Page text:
I have 40 years of experience with law enforcement in Alaska, even going back before Alaska became a state. I can tell you the governor’s plan encouraging a federal takeover of village policing is simply a bad idea for rural Alaska.

During all of this time I never add any contact from the Bureau of Indian Affairs. Why? At one time the FBI stated they were going to start investigating crime in the villages but that never came to pass.

Richard L. Burton was the commissioner of the State of Alaska Department of Public Safety from 1991-1995, and from 1975-1979. He resides in Ketchikan.

• Richard L. Burton was the commissioner of the State of Alaska Department of Public Safety from 1991-1995, and from 1975-1979. He resides in Ketchikan.

More in Opinion

Shana Loshbaugh (Courtesy photo)
History conference seeking input from peninsula people

The Alaska Historical Society will hold its annual conference on the central peninsula this fall

Coach Dan Gensel (left) prepares to get his ear pierced to celebrate Soldotna High School’s first team-sport state championship on Friday, Febr. 12, 1993 in Soldotna, Alaska. Gensel, who led the Soldotna High School girls basketball team to victory, had promised his team earlier in the season that he would get his ear pierced if they won the state title. (Rusty Swan/Peninsula Clarion)
Remembering my friend, Dan Gensel

It’s a friendship that’s both fixed in time and eternal

(Clarise Larson / Juneau Empire File)
Opinion: The false gods in America’s gun culture

HB 61 is a solution in search of a problem.

KPBSD Superintendent Clayton Holland
Reflecting on a year of growth and resilience

A message from the superintendent

Jim Cockrell, commissioner of the Department of Public Safety. (Courtesy photo/Office of Gov. Mike Dunleavy)
Honoring the 69 peace officers who have died serving Alaskans

Alaska Peace Officer Memorial Day honors the brave men and women who have given their lives in the line of duty

Rep. Maxine Dibert (Image via Alaska State Legislature)
Opinion: The economic case for a significant investment in education

As our oil production and related revenue have declined, our investments in education have remained flat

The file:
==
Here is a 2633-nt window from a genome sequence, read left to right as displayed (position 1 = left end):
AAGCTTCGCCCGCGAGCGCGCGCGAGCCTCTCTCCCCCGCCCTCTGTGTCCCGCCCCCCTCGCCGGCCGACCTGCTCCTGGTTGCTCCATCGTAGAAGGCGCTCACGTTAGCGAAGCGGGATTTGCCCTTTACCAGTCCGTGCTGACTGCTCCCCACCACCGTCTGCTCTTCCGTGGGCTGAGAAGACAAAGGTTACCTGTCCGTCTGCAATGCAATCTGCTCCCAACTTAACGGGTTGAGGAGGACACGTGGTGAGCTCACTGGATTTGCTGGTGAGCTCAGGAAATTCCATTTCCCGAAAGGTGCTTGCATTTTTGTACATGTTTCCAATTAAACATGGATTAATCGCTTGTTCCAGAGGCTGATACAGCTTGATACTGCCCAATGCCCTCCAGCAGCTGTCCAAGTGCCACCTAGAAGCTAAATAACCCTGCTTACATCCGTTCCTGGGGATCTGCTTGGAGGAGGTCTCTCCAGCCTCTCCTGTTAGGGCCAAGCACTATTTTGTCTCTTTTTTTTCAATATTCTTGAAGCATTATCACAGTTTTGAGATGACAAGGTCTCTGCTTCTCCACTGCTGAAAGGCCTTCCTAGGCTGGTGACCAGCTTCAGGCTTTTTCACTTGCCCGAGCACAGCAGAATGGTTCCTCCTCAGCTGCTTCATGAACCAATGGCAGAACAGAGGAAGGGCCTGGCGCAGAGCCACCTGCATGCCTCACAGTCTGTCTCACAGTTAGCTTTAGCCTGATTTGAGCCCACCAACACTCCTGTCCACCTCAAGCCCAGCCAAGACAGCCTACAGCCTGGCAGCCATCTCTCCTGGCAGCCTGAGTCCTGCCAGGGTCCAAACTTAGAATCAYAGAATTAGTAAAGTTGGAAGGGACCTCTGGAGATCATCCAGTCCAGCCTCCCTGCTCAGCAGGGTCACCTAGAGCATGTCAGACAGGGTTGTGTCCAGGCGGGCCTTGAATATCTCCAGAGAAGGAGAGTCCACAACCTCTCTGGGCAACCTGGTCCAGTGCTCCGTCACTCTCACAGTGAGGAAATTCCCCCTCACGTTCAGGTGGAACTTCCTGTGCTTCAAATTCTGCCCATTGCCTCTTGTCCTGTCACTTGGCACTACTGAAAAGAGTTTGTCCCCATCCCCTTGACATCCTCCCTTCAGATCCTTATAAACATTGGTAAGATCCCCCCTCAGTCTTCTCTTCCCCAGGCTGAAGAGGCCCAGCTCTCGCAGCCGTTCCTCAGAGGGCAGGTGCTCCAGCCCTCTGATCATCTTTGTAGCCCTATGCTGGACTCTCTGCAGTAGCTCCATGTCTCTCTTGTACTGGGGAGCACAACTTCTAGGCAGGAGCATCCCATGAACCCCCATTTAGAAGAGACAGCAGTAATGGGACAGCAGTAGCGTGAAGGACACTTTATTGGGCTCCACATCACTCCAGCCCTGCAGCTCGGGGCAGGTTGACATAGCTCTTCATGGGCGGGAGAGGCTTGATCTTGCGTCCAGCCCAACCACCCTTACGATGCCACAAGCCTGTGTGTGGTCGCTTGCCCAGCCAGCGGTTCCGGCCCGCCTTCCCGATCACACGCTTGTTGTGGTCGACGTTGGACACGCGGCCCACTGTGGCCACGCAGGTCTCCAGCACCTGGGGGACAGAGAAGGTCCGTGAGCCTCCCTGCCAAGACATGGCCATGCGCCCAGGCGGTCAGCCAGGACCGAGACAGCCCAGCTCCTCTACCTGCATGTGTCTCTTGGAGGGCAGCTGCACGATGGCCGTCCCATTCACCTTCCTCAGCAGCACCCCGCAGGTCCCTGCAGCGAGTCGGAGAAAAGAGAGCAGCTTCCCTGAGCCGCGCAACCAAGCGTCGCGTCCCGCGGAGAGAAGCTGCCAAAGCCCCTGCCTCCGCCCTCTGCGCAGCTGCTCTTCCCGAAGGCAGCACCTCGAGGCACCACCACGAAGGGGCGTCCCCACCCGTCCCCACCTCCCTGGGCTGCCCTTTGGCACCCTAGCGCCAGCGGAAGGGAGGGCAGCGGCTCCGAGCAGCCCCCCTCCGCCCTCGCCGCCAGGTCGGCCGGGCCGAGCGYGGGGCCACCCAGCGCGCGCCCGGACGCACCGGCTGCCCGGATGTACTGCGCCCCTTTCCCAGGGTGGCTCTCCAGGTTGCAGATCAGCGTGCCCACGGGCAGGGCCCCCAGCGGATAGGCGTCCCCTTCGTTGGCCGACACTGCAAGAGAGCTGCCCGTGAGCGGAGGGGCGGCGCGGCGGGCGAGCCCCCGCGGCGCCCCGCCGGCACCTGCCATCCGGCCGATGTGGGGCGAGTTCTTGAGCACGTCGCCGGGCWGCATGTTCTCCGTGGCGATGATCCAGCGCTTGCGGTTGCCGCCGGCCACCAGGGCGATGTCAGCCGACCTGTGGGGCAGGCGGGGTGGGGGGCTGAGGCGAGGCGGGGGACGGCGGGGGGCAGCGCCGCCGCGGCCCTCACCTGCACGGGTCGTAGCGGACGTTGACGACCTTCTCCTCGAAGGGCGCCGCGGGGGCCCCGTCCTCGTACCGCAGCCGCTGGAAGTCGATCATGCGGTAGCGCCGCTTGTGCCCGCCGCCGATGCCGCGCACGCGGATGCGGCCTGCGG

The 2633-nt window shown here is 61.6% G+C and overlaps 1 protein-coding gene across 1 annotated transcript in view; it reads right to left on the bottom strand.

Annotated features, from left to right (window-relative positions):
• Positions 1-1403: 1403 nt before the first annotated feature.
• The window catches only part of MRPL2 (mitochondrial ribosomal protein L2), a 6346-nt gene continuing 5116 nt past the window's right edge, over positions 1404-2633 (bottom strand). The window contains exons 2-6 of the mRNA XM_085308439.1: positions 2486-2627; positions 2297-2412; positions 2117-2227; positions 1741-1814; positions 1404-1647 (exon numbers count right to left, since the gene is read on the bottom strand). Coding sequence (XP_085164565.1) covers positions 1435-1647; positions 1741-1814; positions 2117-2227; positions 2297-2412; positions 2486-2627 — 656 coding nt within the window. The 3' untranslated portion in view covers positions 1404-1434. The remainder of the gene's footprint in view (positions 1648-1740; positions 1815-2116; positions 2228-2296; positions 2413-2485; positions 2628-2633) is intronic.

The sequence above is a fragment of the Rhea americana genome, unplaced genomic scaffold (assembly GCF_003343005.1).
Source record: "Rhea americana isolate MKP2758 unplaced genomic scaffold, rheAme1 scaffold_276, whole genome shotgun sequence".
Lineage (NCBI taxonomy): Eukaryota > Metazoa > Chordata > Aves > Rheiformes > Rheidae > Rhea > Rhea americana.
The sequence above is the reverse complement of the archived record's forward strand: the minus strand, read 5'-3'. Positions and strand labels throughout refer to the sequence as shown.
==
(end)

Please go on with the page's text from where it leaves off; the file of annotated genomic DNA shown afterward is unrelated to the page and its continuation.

Photo by Victoria Petersen/Peninsula Clarion
Smoke from the Swan Lake Fire impairs visibility on the Sterling Highway on Aug. 20, 2019.
Don’t let the abundance of snow fool you; Alaskans should prepare for wildfire season

Last summer’s 590 wildfires burned more than 3.1 million acres in Alaska, about 41% of the total acreage burned in the U.S.

Michael Penn / Juneau Empire File
Former Gov. Frank Murkowski in May 2019.
Opinion: Statewide sales tax just doesn’t make ‘horse sense’

Money for the dividend was meant to be sized after State government services obligations had been met

The Alaska State Capitol. (Clarise Larson / Juneau Empire File)
Point of View: Big steps to strengthen child care system

Funding in the budget, statutory reforms and support from the administration are all necessary to strengthen the child care system in Alaska

Gov. Mike Dunleavy speaks during a news conference in which options for a long-range fiscal plan were discussed. (Clarise Larson / Juneau Empire File)
Opinion: Tax talk should be paired with PFD pragmatism

Alaska is 30 years into state budget deficits, borrowing billions from savings to pay the bills.

Opinion: Seafood Producers Cooperative responds to WFC ruling

“I want to convey our great disappointment…”

Lawmakers, staff and other workers inside the The Alaska State Capitol are preparing this week for the upcoming session of the Alaska State Legislature that starts Jan. 17, including the release of the first round of prefile bills published Monday by the Legislative Affairs Agency. (Clarise Larson / Juneau Empire)
Alaska Voices: Senate tax bills threaten critically needed community investment

Hilcorp Alaska’s role as a major sponsor of our race is a source of great pride